Sun Exposure – How Does It Effect Your Skin

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Sun exposure, once upon a time, was considered to be a healthy benefit of any outdoor activity. And sunlight does have an important role to play in the efficient functioning of skin cells and the healthy growth of our bodies. However, the ill-effects of the ultraviolet radiations of the sun outweigh the benefits of sunlight and make it necessary for us to protect our skin against sun exposure.

UV Radiations of the Sun

Sunlight consists of a broad spectrum of high frequency ultraviolet rays - UVA and UVB radiation that penetrate through the skin surface and cause intrinsic damage within the skin cells. Visible signs of sun damage include tanning, development of freckles and sunburns. Apart from this, the UV radiations also cause intrinsic damage in the long run that results in development of wrinkles, fine lines, age spots, and sagging skin. Although the body's defense system is able to repair the external damage, the internal damage builds up over the years and leads to premature aging and in severe cases is also known to cause skin cancer.

Protection against Sun Exposure

Sun protection is a lifelong process that begins at infancy and should be continued throughout life. Research states that we get about 80 per cent of the total lifetime sun exposure in the first 18 years of our lives. This is why it is important to protect the skin against sun exposure right from the childhood so that there are no aftereffects later in life.

Here are some tips to protect your skin against sunlight this summer.

Wear a Broad Spectrum Sunscreen

Sunlight consists of three types of rays - UVA, UVB and UVC, out of which the UVC rays are the most powerful and damaging. But fortunately, UVC rays are absorbed by the ozone layer and thus do not reach. However, our skin needs to be protected against the UVA and UVB rays of the sunlight. Therefore, wear a sunscreen that offers broad spectrum sunscreen protection and protects against the UVA as well as the UVB rays. Here are some tips to choosing an effective sunscreen.

The sunscreen should contain ingredients like titanium dioxide and zinc oxide that reflect off the UV rays of the sun.

Consider the SPF amount of the sunscreen. Use at least an SPF 30 sunscreen. The SPF of the sunscreen should be high enough to keep your skin protected against the sunlight for a long period of time. An SPF 30 sunscreen filters 96.7% of the UVB rays.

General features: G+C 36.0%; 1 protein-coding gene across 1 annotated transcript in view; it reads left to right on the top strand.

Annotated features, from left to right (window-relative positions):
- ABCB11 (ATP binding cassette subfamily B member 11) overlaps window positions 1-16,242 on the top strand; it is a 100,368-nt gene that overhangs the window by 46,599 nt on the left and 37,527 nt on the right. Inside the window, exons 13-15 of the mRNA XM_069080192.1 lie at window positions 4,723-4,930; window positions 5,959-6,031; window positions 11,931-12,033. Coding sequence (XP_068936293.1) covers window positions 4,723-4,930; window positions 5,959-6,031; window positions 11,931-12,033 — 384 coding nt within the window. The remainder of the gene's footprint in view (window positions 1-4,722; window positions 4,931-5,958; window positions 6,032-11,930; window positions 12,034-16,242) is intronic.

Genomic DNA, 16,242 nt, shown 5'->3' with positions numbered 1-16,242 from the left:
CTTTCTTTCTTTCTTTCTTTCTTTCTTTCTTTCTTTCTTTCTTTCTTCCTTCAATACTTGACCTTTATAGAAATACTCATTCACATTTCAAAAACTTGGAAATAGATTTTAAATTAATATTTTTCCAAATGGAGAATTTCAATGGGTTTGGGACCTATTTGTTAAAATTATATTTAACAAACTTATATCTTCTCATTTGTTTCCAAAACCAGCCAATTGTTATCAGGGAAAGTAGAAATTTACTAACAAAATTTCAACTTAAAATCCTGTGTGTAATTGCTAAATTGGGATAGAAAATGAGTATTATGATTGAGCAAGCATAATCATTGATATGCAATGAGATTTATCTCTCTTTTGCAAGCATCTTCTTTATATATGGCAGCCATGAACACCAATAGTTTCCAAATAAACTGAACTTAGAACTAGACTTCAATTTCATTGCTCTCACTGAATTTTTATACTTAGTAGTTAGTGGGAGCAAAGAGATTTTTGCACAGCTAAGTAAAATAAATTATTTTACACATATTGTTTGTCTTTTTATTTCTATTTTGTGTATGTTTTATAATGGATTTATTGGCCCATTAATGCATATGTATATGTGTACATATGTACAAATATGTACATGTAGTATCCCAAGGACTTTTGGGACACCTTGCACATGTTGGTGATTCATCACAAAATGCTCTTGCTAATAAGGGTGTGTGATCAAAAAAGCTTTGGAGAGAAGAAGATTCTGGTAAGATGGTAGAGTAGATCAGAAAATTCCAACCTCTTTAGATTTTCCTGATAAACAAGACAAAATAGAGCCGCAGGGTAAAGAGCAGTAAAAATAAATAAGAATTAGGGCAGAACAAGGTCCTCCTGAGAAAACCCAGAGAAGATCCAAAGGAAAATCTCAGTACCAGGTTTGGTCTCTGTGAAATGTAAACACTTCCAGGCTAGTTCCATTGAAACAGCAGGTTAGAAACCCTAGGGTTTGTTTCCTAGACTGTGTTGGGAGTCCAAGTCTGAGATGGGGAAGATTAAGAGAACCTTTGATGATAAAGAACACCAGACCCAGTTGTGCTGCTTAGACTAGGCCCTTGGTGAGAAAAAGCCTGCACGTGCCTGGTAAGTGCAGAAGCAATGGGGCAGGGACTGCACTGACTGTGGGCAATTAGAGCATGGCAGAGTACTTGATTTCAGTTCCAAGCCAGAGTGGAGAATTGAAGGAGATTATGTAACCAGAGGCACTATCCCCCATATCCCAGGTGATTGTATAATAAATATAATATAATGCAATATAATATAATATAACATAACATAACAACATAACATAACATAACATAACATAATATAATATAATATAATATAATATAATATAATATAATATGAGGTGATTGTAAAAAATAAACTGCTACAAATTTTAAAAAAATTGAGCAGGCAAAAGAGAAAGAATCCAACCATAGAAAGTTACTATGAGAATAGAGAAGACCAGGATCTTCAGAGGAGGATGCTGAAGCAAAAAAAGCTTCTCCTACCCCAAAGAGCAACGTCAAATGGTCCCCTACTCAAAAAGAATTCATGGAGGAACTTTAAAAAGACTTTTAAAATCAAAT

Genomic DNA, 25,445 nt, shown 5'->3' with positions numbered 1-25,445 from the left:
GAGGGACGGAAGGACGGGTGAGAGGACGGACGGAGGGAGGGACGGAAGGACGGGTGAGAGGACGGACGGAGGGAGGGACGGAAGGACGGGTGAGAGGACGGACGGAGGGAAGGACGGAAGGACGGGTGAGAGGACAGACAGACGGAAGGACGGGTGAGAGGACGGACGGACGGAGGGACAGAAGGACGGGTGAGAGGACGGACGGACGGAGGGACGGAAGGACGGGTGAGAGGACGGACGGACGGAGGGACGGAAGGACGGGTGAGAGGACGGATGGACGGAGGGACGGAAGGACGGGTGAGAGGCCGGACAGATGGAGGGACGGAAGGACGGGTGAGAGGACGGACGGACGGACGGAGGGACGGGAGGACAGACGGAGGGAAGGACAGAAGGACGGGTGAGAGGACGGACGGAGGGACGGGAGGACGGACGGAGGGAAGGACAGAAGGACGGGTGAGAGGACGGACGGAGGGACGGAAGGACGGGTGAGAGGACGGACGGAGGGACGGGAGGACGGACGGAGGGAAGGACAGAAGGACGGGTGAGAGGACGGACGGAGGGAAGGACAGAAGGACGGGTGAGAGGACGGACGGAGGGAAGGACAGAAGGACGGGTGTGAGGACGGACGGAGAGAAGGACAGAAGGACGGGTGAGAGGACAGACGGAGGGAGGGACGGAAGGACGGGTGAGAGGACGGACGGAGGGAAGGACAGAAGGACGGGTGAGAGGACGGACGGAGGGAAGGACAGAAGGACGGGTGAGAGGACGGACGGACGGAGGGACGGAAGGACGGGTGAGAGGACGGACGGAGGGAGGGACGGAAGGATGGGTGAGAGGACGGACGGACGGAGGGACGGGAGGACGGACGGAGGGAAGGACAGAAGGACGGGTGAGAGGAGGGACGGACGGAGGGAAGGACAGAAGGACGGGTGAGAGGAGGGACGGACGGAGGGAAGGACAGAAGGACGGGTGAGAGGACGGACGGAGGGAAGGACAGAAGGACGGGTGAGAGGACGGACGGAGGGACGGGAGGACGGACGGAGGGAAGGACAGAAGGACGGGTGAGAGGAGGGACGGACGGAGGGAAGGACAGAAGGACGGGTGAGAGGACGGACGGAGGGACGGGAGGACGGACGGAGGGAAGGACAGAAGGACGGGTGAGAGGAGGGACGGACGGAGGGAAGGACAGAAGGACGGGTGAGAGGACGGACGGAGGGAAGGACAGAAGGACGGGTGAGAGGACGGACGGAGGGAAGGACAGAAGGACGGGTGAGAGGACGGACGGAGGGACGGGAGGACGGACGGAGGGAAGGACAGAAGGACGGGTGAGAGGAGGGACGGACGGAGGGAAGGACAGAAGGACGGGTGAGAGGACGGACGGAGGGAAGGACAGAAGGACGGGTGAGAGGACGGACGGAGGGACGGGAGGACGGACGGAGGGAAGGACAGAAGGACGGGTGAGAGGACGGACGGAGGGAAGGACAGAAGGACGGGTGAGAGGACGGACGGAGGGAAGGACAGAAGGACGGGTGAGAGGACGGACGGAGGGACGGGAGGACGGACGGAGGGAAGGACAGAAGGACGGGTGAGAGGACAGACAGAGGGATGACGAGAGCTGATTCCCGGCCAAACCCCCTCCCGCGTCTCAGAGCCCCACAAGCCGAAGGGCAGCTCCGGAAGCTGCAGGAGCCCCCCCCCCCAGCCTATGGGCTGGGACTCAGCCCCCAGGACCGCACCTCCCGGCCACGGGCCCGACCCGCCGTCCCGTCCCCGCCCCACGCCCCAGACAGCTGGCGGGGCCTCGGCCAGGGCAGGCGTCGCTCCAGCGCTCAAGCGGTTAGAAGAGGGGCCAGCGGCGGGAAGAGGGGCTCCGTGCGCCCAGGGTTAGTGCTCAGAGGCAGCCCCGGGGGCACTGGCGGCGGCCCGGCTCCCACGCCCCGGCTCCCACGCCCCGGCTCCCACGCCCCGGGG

Consider the Sunscreen SPF

If your extend of exposure to sunlight is very limited like when you are running errands, walking to the car etc., then an SPF 15 sunscreen should be enough for you. However, if you need to spend longer amounts of time in the sunlight like when you are exercising, mowing the lawn or playing, then you would need at least an SPF 30 sunscreen. Moreover, if you have extremely fair skin then you should consider using an SPF 50 sunscreen that offers about 99 per cent sun protection. This is because fair skinned people lack melanin and are highly sensitized to the sun rays. An SPF 50 sunscreen is also recommended for people who are taking medications that increase the skin's susceptibility to sunburns or have a medical history of skin cancer in the family.

Expiration Dates of Sunscreens

First of all, don't use sunscreens (or any skin care product) that is past their expiration dates. Check your sunscreen bottle or tube for its expiry period and immediately throw them away if they are past their prime. If there is no expiration period mentioned, then it is advisable to dispose of sunscreens after a year. Also, make sure you store your sunscreen in a cool dark place so that they don't lose their efficiency and last longer.

Use Enough Amount of Sunscreens

One of the most common mistakes people make while using sunscreens that render them ineffective is that they don't use enough. Ideally, take an ounce of the sunscreen, about the amount of a shot glass and slather it all over the exposed areas of your body. Remember, if you are not applying a thick layer, it would not protect the skin against sunlight. Also, make sure you reapply after every 2 hours, especially if you are swimming or have been sweating a lot. Look for water proof or water-resistant sunscreens. Waterproof sunscreens guarantee 80 minutes of protection while water-resistant sunscreens provide only 40 minutes of protection.

Product Suggestions:

La Roche-Posay Anthelios SX

Obagi Physical UV Block SPF 32

iS Clinical SPF 25 Treatment Sunscreen

Nia 24 Sun Damage Prevention SPF 30

Dr. Marilynn Syrett is a graduate from Western University of Health Sciences, College of Osteopathic Medicine Of The Pacific. She has authored several articles about protecting the skin against sunlight and reviewed many sunscreen products like Obagi Physical UV Block SPF 32 and iS Clinical SPF 25 Treatment Sunscreen.

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